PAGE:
Beomosa Temple Stay: In Which I Act Like a Monk

When I told my friends that I signed up to do a temple stay they thought I was a bit nuts. Not because you pay to wake up at 3am or sleep on the floor but because I am absolutely terrible at sitting still. Terrible. I am a champion fidgeter. I surprised myself at my ability to hold still...except for the need to shift my legs every few minutes.  Sitting cross legged for any length of time is extremely painful.  However, I don't think I shifted my legs more than the other foreigners.

I'm not sure if large groups of foreigners have ever booked a temple stay all at once. Busan Meet-up group organized 20 people for the weekend which was apparently enough of an event for a reporter to trail us all weekend, taking photos and notes in addition to the volunteer who takes pictures for the Beomosa website. I'm fairly immune to having my picture taken by strangers at this point but it was a bit strange to have it done while meditating. 

The entire experience was surreal. As soon as we arrived, everyone changed into a pajama like outfit that we stayed in for the next 24 hours. We were really lucky to have a translator.  Salsa Boy did a temple stay last year without one and it was a bit tricky to follow along with all of the rules and customs.  And yet the spoken parts were only a fraction of what went on. So much of it was just about observing yourself, the world around you and thinking about...whatever needed to be thought about.

Everything was just overwhelmingly peaceful.  Exhausting but serene.  It's difficult to describe.
 This is me, in my pajama like outfit, sans makeup or hair styling.  We were waiting for everyone to get changed and settled. The boy behind me is in fact passed out, using a rather large novel for a pillow.
Even though most of the trees are still bereft of leaves the flowers blossoming on the cherry blossom trees (and whatever this pink variety)  were stunning.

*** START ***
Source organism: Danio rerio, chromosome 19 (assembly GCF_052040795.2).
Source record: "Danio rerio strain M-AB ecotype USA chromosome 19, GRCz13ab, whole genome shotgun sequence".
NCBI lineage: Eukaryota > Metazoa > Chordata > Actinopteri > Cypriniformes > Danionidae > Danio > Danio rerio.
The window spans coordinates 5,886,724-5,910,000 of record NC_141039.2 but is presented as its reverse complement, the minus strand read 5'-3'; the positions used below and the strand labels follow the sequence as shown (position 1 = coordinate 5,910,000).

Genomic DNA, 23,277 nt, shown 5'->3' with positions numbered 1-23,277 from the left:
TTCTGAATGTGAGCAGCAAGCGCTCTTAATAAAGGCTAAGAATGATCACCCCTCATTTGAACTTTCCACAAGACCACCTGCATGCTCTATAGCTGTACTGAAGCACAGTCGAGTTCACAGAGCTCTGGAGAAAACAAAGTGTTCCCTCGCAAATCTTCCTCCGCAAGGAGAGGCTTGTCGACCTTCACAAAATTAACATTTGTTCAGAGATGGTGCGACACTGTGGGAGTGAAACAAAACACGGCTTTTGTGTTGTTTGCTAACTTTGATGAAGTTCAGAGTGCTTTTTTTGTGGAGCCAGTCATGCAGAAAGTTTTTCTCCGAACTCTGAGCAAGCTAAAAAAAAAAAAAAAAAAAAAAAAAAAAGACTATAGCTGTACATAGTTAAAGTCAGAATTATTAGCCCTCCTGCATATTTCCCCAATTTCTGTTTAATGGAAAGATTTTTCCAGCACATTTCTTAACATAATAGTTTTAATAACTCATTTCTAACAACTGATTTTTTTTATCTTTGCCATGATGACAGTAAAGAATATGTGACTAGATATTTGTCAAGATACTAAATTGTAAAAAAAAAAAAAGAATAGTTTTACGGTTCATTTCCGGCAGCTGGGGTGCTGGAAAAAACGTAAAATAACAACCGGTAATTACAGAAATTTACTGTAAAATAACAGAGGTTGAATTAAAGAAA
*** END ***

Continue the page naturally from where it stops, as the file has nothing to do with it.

Lovely door painting.
I have yet to go to a temple and not taken at least 30 photos of the ceiling and rafters. At least I don't post them all!

I've seen the big drums at all of the temples but I didn't realize that they were still in use.  They are played before the night time service and at the 3am service (at least those are the times I got to witness it). It was AMAZING. Several people played before it was over. When it was a new monk's turn he started off on the side while the other monk kept going so that there was no interruption of sound.
Around the temple complex.

The best thing about waking up at 3am is that you are sure to catch the sunrise.

So, how do monks eat? Very carefully, very precisely, and with absolutely no waste.

Totally vegetarian and actually far yummier than it might look. The bowl on the top right with the water is used for cleaning the other bowls when you are finished. Whatever water is leftover at the end of the meal is collected, and if there are any food particles in it the entire row of people/monks has to drink it. Their philosophy is (basically) that so many people in the world go hungry, the least we can do is try not to waste what we have.
Passing around the side dishes, silently. No talking during Buddhist monk meals!
The view from the top! We climbed up a mountain to the visit the hermitage for a meditation session.
It never ceases to amaze me how pockets of city sprout up in between the mountains everywhere here.

Good-bye pseudo monks! Even us monks have to make a call occasionally.